McCain Still Up for a Fight, Even in Ill­ness

The Jewish Voice - - NATIONAL - By: Wal­ter Me­tuth

John McCain is not sign­ing off qui­etly. As in so much of the sen­a­tor's ex­tra­or­di­nary life, the re­bel­lious Repub­li­can is fac­ing this chal­leng­ing chap­ter — bat­tling brain can­cer — in his own rule-break­ing way, stir­ring up old fights and start­ing new ones. Rarely has the sickbed been so lively.

McCain is pro­mot­ing a new book, de­liv­er­ing a coun­ter­punch of ideals con­trary to Pres­i­dent Don­ald Trump's run­ning of the White House. McCain's long-dis­tance re­jec­tion of CIA di­rec­tor nom­i­nee Gina Haspel's his­tory with tor­ture goaded former Vice Pres­i­dent Dick Cheney into a fresh de­bate over wa­ter­board­ing and other now-banned in­ter­ro­ga­tion tech­niques. On Fri­day, friends ral­lied to de­fend McCain against a White House of­fi­cial's cruel joke that his po­si­tions don't mat­ter be­cause “he's dy­ing any­way.''

If this is Wash­ing­ton's long good­bye to a some­times fa­vorite son, it's also a reemer­gence of old re­sent­ments and po­lit­i­cal fault lines that con­tinue to split the na­tion.

Per­haps no one should have ex­pected any­thing less from the 81-year-old sen­a­tor, who can be crotch­ety and can­tan­ker­ous but is also seen by many, both in and out of pol­i­tics, as an Amer­i­can hero, flaws and all.

Former Vice Pres­i­dent Joe Bi­den said Fri­day as McCain “fights for his life, he de­serves bet­ter — so much bet­ter.''

“Our chil­dren learn from our ex­am­ple,'' Bi­den said. “The lin­ger­ing ques­tion is: Whose ex­am­ple will it be? I am cer­tain it will be John's.''

Said House Speaker Paul Ryan, “His le­gacy is so long that John McCain is a hero to us all.''

McCain was di­ag­nosed in July with glioblas­toma, an ag­gres­sive brain can­cer. He left Wash­ing­ton in De­cem­ber and few ex­pect him to re­turn. Upand-down re­ports of his health shift ev­ery few days.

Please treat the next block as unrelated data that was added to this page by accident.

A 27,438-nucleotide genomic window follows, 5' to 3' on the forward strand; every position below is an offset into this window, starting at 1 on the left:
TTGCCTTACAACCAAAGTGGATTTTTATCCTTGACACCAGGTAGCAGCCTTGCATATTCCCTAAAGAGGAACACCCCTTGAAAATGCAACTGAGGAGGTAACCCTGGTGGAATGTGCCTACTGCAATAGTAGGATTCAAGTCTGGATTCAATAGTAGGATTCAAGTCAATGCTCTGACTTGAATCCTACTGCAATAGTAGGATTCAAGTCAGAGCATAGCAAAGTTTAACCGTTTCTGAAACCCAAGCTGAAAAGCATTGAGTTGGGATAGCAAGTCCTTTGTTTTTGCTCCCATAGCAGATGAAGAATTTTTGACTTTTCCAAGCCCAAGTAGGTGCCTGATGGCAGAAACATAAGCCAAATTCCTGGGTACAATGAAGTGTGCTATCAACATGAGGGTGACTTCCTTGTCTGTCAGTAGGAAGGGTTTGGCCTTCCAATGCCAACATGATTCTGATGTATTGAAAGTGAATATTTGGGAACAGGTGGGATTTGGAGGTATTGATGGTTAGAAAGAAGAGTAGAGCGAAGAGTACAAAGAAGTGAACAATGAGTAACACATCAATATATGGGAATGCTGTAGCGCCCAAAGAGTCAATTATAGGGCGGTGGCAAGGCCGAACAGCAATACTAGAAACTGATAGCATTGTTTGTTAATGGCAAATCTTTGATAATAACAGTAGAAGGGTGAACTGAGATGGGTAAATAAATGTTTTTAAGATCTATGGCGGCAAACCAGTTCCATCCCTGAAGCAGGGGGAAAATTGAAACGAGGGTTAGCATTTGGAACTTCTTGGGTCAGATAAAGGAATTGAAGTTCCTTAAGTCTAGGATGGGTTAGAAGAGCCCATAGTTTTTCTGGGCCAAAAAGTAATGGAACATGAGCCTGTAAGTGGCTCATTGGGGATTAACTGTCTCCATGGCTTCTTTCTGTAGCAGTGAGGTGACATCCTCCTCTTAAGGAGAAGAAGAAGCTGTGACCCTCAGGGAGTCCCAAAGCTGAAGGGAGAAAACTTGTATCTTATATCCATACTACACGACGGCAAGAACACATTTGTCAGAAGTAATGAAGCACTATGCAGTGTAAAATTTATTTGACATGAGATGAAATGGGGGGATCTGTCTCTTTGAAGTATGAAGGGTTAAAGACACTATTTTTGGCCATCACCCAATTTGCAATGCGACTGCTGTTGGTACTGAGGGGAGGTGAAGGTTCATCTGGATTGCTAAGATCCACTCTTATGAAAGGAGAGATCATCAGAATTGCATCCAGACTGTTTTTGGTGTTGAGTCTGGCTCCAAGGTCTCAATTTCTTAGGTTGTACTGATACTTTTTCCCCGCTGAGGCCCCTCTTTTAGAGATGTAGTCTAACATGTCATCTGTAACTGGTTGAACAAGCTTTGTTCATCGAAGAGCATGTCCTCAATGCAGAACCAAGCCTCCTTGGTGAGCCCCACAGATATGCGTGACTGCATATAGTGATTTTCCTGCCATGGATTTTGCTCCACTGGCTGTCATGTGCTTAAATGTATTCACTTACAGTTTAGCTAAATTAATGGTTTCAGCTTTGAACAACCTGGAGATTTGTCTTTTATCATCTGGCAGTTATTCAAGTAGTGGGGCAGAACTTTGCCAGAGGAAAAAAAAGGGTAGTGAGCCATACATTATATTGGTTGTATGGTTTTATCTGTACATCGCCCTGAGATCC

A steady stream of vis­i­tors have stopped by the McCain fam­ily ranch in Ari­zona — in­clud­ing Michael Bloomberg, the former mayor of New York, on Fri­day.

Close friend and po­lit­i­cal ally Sen. Lind­sey Gra­ham, R-S.C., vis­ited McCain this week, and the two watched an old movie and talked about McCain's im­print on pol­i­tics.

Gra­ham said he told McCain he will leave be­hind a long list of Repub­li­cans — and Democrats — he has men­tored, Gra­ham in­cluded.

“Your le­gacy is the peo­ple you af­fected,'' Gra­ham said he told his friend. “John McCain's go­ing to have a hell of a le­gacy.''

Not ev­ery­one, though, is so keen to lis­ten to McCain these days.

Most Repub­li­can sen­a­tors are not heed­ing his advice to re­ject Haspel, who was chief of base of a de­ten­tion site where ter­ror sus­pects were wa­ter­boarded. McCain lived through years of cap­tiv­ity dur­ing the Viet­nam War.

Trump has sug­gested re­viv­ing the now-banned bru­tal in­ter­ro­ga­tion tech­niques. And Cheney, who was an ar­chi­tect of the post-Sept. 11, 2001, strat­egy, said he would keep the pro­gram ac­tive and ready for de­ploy­ment, and doesn't think it amounted to tor­ture.

“Peo­ple want to go back and try to re­write his­tory, but if it were my call, I'd do it again,'' Cheney told Fox Busi­ness.

One re­tired Air Force gen­eral, Tom McIn­er­ney, called McCain “song­bird John'' on the same sta­tion this week for al­legedly pro­vid­ing in­for­ma­tion to the North Viet­namese while he was a prisoner of war. McCain has said he gave in­ac­cu­rate in­for­ma­tion af­ter be­ing tor­tured. Fox said McIn­er­ney would not be in­vited back on its busi­ness or news chan­nels.

Still, one of McCain's long­time spar­ring part­ners, Sen. Rand Paul R-Ky., re-af­firmed his op­po­si­tion to Haspel on Fri­day.

In ex­plain­ing his op­po­si­tion, Paul said, “We shouldn't re­ward some­body who par­tic­i­pated in tor­ture, re­ally still has trou­ble say­ing and ar­tic­u­lat­ing that it's an im­moral thing.''

Ari­zona Sen­a­tor John McCain is pro­mot­ing a new book, de­liv­er­ing a coun­ter­punch of ideals con­trary to Pres­i­dent Don­ald Trump’s run­ning of the White House.

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